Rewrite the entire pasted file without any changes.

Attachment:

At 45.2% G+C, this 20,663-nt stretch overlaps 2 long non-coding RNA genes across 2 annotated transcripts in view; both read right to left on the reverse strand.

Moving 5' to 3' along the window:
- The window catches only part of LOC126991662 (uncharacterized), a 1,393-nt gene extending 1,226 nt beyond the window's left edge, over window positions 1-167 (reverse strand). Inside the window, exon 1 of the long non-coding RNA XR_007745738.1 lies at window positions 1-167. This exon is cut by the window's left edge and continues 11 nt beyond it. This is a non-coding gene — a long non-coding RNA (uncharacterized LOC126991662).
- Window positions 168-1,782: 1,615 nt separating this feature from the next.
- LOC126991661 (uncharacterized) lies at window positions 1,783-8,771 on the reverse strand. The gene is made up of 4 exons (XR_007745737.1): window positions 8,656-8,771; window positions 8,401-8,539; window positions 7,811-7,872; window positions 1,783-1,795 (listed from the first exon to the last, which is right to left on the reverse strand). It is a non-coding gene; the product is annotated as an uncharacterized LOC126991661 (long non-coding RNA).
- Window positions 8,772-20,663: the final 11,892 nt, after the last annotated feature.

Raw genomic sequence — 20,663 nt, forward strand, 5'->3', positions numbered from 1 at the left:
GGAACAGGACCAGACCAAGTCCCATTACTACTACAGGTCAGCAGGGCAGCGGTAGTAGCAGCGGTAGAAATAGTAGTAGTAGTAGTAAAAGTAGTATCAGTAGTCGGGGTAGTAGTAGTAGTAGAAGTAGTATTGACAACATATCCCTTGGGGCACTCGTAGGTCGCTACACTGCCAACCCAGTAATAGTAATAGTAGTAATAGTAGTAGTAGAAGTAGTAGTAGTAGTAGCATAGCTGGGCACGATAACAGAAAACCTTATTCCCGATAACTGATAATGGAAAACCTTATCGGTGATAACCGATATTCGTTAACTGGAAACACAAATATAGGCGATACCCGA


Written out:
At 45.2% G+C, this 20,663-nt stretch overlaps 2 long non-coding RNA genes across 2 annotated transcripts in view; both read right to left on the reverse strand.

Moving 5' to 3' along the window:
- The window catches only part of LOC126991662 (uncharacterized), a 1,393-nt gene extending 1,226 nt beyond the window's left edge, over window positions 1-167 (reverse strand). Inside the window, exon 1 of the long non-coding RNA XR_007745738.1 lies at window positions 1-167. This exon is cut by the window's left edge and continues 11 nt beyond it. This is a non-coding gene — a long non-coding RNA (uncharacterized LOC126991662).
- Window positions 168-1,782: 1,615 nt separating this feature from the next.
- LOC126991661 (uncharacterized) lies at window positions 1,783-8,771 on the reverse strand. The gene is made up of 4 exons (XR_007745737.1): window positions 8,656-8,771; window positions 8,401-8,539; window positions 7,811-7,872; window positions 1,783-1,795 (listed from the first exon to the last, which is right to left on the reverse strand). It is a non-coding gene; the product is annotated as an uncharacterized LOC126991661 (long non-coding RNA).
- Window positions 8,772-20,663: the final 11,892 nt, after the last annotated feature.

Raw genomic sequence — 20,663 nt, forward strand, 5'->3', positions numbered from 1 at the left:
GGAACAGGACCAGACCAAGTCCCATTACTACTACAGGTCAGCAGGGCAGCGGTAGTAGCAGCGGTAGAAATAGTAGTAGTAGTAGTAAAAGTAGTATCAGTAGTCGGGGTAGTAGTAGTAGTAGAAGTAGTATTGACAACATATCCCTTGGGGCACTCGTAGGTCGCTACACTGCCAACCCAGTAATAGTAATAGTAGTAATAGTAGTAGTAGAAGTAGTAGTAGTAGTAGCATAGCTGGGCACGATAACAGAAAACCTTATTCCCGATAACTGATAATGGAAAACCTTATCGGTGATAACCGATATTCGTTAACTGGAAACACAAATATAGGCGATACCCGA